Chronic exposure to arsenic through “naturally-“contaminated groundwater can found in many developing countries. We have extended our survey conducted in Bangladesh to Nepal, another country along the Ganges basin. Although the first report regarding arsenic contamination in Terai region, the lowland Nepal, was put out in 1999, community-based survey has not been conducted. We chose three communities in a “hot spot” district of Terai and conducted two surveys in December 2002 to February 2003and in August 2003. Among the water samples from 146 tubewells in use, 98% and 88% exceeded arsenic concentration of 10 (Bangladesh provisional standard) and 50 ppm (WHO recommendation) , respectively. Among 1,343 villagers including children, 6.9% was identified as exhibiting positive dermatological signs (keratosis and/or melanosis), with the younger subjects showing much less prevalence (only 0.6%). Excluding those under 15 years, males (15.4%) exhibited much higher prevalence than females (6.6%), confirming our observation in rural Bangladesh. Water consumption was unlikely to explain this sex-related difference. In addition, mutual relationship between nutritional status and arsenic exposure was recognized. That is, 1) the higher the exposure level, the lower the BMI, an index for nutritional status, and 2) the prevalence was higher among those having low BMIs than those with higher BMIs. Regarding the removal technology of arsenic, focus has been on two systems including AIRP and IARP. With a sand-filer system constructed in UT campus, several factors affecting the removal efficacy have been identified.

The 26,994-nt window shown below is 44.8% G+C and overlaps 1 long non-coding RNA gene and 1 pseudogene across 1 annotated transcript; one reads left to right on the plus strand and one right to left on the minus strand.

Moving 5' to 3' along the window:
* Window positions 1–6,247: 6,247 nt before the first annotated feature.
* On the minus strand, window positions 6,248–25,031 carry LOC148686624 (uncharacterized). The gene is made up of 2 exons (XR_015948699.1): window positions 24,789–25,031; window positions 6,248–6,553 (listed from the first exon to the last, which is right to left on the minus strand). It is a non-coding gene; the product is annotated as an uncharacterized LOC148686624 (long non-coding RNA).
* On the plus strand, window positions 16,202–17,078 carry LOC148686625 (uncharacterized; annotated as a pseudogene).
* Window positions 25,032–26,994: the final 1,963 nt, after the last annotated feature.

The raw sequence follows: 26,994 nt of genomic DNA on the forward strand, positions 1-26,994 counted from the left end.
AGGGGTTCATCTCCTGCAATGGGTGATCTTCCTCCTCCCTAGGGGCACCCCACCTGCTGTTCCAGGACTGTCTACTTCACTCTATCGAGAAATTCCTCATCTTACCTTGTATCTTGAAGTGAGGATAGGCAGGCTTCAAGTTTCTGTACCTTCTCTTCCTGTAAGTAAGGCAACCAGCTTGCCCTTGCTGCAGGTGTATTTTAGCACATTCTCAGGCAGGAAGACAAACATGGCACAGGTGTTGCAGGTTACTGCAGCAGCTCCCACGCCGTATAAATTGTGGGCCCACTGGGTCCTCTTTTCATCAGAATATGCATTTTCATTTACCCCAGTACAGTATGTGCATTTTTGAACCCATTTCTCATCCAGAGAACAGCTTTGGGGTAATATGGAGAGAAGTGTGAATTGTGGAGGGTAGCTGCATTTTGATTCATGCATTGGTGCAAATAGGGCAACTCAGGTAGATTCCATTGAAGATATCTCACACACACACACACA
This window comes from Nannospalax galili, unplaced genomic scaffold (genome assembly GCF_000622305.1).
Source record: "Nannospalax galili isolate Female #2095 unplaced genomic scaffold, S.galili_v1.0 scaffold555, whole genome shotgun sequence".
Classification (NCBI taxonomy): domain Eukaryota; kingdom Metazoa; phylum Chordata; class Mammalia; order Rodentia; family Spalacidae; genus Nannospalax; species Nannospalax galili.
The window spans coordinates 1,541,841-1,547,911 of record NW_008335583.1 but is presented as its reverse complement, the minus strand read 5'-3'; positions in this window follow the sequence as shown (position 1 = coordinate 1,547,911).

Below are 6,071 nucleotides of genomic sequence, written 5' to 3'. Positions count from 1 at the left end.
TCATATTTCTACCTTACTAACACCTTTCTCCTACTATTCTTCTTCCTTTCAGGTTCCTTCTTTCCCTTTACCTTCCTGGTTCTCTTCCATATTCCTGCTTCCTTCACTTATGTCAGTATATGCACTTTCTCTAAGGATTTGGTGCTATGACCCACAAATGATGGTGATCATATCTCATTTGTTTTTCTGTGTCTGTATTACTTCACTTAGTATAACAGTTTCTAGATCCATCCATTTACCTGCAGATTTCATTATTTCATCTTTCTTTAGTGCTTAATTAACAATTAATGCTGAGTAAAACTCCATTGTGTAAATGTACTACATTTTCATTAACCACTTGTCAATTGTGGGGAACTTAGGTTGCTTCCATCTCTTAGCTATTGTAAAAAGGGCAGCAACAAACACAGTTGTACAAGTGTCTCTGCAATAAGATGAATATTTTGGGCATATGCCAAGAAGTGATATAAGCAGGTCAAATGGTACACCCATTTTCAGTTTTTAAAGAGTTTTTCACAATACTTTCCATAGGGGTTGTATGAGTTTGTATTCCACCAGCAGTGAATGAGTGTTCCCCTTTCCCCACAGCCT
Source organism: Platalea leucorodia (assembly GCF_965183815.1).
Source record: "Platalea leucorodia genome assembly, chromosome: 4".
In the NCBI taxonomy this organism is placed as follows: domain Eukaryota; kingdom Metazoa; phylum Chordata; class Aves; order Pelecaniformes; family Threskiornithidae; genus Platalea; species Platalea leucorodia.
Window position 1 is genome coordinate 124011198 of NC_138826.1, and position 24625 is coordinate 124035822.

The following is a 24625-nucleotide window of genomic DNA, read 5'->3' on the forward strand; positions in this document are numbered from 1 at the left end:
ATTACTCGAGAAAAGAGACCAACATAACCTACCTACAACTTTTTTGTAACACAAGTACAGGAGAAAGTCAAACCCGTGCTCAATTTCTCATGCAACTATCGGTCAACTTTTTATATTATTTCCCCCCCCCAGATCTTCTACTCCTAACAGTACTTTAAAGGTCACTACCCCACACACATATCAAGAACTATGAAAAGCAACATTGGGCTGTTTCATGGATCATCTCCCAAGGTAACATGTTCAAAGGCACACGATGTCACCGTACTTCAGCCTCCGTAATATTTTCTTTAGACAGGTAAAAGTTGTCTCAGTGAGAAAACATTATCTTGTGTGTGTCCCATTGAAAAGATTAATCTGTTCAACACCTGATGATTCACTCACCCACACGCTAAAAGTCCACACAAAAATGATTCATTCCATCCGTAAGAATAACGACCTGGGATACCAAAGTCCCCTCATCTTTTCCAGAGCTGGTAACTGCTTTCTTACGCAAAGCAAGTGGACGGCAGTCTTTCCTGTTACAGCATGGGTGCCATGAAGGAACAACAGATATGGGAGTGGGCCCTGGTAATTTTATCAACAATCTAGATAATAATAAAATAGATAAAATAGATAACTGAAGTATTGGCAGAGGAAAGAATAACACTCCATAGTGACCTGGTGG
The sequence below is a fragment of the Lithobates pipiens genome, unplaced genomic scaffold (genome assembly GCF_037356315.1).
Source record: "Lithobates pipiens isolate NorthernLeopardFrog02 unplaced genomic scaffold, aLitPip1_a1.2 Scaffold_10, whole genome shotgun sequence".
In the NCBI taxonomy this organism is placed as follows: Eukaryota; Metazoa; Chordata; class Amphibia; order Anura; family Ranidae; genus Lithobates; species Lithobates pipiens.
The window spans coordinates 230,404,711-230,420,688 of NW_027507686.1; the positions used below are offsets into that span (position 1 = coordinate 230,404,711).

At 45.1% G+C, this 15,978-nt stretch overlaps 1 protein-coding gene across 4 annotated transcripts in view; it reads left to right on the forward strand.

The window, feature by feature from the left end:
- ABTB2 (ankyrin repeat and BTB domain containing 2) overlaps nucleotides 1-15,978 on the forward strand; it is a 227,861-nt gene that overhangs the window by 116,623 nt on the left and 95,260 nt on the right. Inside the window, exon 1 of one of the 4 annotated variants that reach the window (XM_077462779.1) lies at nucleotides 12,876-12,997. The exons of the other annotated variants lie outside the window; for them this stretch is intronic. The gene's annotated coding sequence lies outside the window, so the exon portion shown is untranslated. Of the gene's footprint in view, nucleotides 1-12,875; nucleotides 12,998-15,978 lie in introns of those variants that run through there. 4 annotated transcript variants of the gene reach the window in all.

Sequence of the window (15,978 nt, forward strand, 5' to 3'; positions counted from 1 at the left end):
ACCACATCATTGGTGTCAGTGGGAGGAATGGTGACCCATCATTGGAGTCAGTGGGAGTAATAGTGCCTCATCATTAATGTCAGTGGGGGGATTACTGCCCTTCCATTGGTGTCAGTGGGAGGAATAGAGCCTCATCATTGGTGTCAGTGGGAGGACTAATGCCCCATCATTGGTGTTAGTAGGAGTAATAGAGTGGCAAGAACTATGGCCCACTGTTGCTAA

water quality, arsenic, drinking water, health effects, exposure evaluation, arsenic removal, chemical speciation, nutritional status, Nepal